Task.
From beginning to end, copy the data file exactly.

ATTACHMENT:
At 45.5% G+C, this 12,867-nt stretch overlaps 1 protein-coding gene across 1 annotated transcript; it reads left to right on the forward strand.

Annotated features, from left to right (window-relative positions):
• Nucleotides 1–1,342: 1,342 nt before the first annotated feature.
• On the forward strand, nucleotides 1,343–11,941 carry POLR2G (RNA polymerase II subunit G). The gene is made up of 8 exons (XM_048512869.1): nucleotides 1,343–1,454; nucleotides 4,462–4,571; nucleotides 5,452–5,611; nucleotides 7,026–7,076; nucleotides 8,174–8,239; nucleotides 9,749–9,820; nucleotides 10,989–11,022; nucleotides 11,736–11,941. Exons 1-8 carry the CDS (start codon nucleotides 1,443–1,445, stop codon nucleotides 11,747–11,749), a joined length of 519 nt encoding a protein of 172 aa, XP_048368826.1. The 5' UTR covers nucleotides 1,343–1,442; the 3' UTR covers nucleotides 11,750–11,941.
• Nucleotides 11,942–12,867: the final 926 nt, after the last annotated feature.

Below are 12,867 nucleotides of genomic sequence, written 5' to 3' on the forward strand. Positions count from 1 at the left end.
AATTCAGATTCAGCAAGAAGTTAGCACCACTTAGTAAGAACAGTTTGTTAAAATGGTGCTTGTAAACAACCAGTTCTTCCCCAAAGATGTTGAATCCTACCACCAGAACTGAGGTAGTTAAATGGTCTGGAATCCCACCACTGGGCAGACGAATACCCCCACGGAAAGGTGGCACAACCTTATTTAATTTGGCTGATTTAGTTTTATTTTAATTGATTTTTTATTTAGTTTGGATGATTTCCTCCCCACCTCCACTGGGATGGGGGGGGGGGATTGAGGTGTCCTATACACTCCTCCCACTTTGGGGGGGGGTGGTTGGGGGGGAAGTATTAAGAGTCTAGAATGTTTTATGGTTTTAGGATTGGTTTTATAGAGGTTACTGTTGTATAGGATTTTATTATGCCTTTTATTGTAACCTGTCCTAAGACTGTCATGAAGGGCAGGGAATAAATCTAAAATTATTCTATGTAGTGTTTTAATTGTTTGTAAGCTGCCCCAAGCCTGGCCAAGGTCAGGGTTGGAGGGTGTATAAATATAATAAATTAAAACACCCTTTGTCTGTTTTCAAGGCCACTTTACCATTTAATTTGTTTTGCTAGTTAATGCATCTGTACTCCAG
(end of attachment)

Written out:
At 45.5% G+C, this 12,867-nt stretch overlaps 1 protein-coding gene across 1 annotated transcript; it reads left to right on the forward strand.

Annotated features, from left to right (window-relative positions):
• Nucleotides 1–1,342: 1,342 nt before the first annotated feature.
• On the forward strand, nucleotides 1,343–11,941 carry POLR2G (RNA polymerase II subunit G). The gene is made up of 8 exons (XM_048512869.1): nucleotides 1,343–1,454; nucleotides 4,462–4,571; nucleotides 5,452–5,611; nucleotides 7,026–7,076; nucleotides 8,174–8,239; nucleotides 9,749–9,820; nucleotides 10,989–11,022; nucleotides 11,736–11,941. Exons 1-8 carry the CDS (start codon nucleotides 1,443–1,445, stop codon nucleotides 11,747–11,749), a joined length of 519 nt encoding a protein of 172 aa, XP_048368826.1. The 5' UTR covers nucleotides 1,343–1,442; the 3' UTR covers nucleotides 11,750–11,941.
• Nucleotides 11,942–12,867: the final 926 nt, after the last annotated feature.

Below are 12,867 nucleotides of genomic sequence, written 5' to 3' on the forward strand. Positions count from 1 at the left end.
AATTCAGATTCAGCAAGAAGTTAGCACCACTTAGTAAGAACAGTTTGTTAAAATGGTGCTTGTAAACAACCAGTTCTTCCCCAAAGATGTTGAATCCTACCACCAGAACTGAGGTAGTTAAATGGTCTGGAATCCCACCACTGGGCAGACGAATACCCCCACGGAAAGGTGGCACAACCTTATTTAATTTGGCTGATTTAGTTTTATTTTAATTGATTTTTTATTTAGTTTGGATGATTTCCTCCCCACCTCCACTGGGATGGGGGGGGGGGATTGAGGTGTCCTATACACTCCTCCCACTTTGGGGGGGGGTGGTTGGGGGGGAAGTATTAAGAGTCTAGAATGTTTTATGGTTTTAGGATTGGTTTTATAGAGGTTACTGTTGTATAGGATTTTATTATGCCTTTTATTGTAACCTGTCCTAAGACTGTCATGAAGGGCAGGGAATAAATCTAAAATTATTCTATGTAGTGTTTTAATTGTTTGTAAGCTGCCCCAAGCCTGGCCAAGGTCAGGGTTGGAGGGTGTATAAATATAATAAATTAAAACACCCTTTGTCTGTTTTCAAGGCCACTTTACCATTTAATTTGTTTTGCTAGTTAATGCATCTGTACTCCAG